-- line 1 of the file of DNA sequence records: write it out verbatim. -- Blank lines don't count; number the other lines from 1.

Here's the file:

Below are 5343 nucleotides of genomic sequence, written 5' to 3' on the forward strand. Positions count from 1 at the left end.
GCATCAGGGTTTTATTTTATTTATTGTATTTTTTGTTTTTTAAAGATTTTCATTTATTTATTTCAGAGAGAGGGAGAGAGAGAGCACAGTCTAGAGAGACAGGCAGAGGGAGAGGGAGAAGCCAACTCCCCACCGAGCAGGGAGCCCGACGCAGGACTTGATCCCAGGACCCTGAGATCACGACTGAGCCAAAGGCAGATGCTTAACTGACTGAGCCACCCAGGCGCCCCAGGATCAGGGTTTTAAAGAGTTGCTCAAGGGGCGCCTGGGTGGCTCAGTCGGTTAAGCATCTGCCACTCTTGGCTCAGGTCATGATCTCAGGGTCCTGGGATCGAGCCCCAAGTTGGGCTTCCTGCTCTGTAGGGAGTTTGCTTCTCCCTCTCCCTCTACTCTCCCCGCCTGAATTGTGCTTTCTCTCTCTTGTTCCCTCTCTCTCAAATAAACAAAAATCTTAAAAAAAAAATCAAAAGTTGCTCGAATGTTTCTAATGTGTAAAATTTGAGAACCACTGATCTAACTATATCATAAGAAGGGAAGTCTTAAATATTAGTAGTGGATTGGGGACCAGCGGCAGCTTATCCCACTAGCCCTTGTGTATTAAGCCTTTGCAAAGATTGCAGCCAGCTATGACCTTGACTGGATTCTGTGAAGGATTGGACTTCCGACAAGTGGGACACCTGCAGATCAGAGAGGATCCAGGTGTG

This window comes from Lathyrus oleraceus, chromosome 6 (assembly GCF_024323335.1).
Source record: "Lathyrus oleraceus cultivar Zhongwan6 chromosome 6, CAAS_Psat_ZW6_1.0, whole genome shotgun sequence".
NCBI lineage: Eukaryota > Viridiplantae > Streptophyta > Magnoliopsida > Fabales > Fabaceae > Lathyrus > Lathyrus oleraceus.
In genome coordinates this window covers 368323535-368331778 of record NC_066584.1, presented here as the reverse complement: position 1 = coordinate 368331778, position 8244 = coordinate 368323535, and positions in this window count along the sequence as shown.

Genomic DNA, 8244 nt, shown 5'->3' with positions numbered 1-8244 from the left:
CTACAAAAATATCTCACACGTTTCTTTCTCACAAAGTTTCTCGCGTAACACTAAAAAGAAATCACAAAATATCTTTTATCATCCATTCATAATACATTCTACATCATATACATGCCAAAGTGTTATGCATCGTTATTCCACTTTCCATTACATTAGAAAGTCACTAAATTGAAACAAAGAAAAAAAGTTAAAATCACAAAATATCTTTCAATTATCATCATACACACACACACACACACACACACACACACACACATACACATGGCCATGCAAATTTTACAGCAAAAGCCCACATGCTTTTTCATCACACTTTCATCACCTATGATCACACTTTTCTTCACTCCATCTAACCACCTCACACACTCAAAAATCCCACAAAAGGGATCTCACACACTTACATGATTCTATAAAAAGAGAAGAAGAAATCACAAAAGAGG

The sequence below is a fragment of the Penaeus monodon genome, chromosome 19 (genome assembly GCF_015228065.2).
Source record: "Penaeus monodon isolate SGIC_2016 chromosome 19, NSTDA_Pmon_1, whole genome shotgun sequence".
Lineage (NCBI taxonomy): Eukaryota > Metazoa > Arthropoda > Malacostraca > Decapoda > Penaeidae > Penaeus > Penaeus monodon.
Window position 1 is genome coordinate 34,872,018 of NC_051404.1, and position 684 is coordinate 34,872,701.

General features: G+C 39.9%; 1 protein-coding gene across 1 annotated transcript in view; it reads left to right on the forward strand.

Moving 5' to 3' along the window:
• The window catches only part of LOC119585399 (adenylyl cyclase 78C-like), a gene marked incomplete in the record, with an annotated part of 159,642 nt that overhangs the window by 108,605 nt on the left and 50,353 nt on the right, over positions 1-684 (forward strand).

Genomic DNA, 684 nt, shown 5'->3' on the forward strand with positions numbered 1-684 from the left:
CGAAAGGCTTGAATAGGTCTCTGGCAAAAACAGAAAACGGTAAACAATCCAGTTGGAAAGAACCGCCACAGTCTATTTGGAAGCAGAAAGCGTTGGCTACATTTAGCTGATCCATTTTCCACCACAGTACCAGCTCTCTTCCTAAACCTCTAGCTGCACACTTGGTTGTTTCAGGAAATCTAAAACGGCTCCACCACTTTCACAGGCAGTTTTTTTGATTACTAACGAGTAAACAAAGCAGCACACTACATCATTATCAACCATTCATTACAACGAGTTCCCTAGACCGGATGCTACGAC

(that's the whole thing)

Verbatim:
Below are 5343 nucleotides of genomic sequence, written 5' to 3' on the forward strand. Positions count from 1 at the left end.